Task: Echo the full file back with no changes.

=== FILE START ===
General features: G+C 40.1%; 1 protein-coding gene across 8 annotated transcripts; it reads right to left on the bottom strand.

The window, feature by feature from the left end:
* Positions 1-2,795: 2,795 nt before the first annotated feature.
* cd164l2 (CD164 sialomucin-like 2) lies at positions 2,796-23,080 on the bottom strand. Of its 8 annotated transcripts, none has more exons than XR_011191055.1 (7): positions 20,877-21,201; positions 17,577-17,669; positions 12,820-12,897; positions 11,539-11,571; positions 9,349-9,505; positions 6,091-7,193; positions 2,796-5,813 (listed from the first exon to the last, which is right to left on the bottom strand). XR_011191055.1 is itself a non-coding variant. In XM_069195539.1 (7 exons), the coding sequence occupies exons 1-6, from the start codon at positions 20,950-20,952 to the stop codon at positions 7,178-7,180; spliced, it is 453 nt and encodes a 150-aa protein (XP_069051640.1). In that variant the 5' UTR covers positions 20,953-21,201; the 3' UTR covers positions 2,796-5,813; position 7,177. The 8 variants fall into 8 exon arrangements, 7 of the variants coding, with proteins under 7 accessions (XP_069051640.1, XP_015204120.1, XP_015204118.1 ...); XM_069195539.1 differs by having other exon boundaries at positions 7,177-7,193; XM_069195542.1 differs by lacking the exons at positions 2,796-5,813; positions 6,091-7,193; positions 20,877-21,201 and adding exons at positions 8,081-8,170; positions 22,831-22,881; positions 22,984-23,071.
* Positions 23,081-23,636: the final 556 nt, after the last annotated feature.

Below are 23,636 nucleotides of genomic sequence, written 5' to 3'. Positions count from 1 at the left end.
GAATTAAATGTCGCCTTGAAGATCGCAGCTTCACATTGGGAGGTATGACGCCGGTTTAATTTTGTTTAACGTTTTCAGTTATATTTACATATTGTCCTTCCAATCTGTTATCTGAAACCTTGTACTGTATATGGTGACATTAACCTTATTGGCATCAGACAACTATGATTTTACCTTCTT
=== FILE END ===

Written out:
General features: G+C 40.1%; 1 protein-coding gene across 8 annotated transcripts; it reads right to left on the bottom strand.

The window, feature by feature from the left end:
* Positions 1-2,795: 2,795 nt before the first annotated feature.
* cd164l2 (CD164 sialomucin-like 2) lies at positions 2,796-23,080 on the bottom strand. Of its 8 annotated transcripts, none has more exons than XR_011191055.1 (7): positions 20,877-21,201; positions 17,577-17,669; positions 12,820-12,897; positions 11,539-11,571; positions 9,349-9,505; positions 6,091-7,193; positions 2,796-5,813 (listed from the first exon to the last, which is right to left on the bottom strand). XR_011191055.1 is itself a non-coding variant. In XM_069195539.1 (7 exons), the coding sequence occupies exons 1-6, from the start codon at positions 20,950-20,952 to the stop codon at positions 7,178-7,180; spliced, it is 453 nt and encodes a 150-aa protein (XP_069051640.1). In that variant the 5' UTR covers positions 20,953-21,201; the 3' UTR covers positions 2,796-5,813; position 7,177. The 8 variants fall into 8 exon arrangements, 7 of the variants coding, with proteins under 7 accessions (XP_069051640.1, XP_015204120.1, XP_015204118.1 ...); XM_069195539.1 differs by having other exon boundaries at positions 7,177-7,193; XM_069195542.1 differs by lacking the exons at positions 2,796-5,813; positions 6,091-7,193; positions 20,877-21,201 and adding exons at positions 8,081-8,170; positions 22,831-22,881; positions 22,984-23,071.
* Positions 23,081-23,636: the final 556 nt, after the last annotated feature.

Below are 23,636 nucleotides of genomic sequence, written 5' to 3'. Positions count from 1 at the left end.
GAATTAAATGTCGCCTTGAAGATCGCAGCTTCACATTGGGAGGTATGACGCCGGTTTAATTTTGTTTAACGTTTTCAGTTATATTTACATATTGTCCTTCCAATCTGTTATCTGAAACCTTGTACTGTATATGGTGACATTAACCTTATTGGCATCAGACAACTATGATTTTACCTTCTT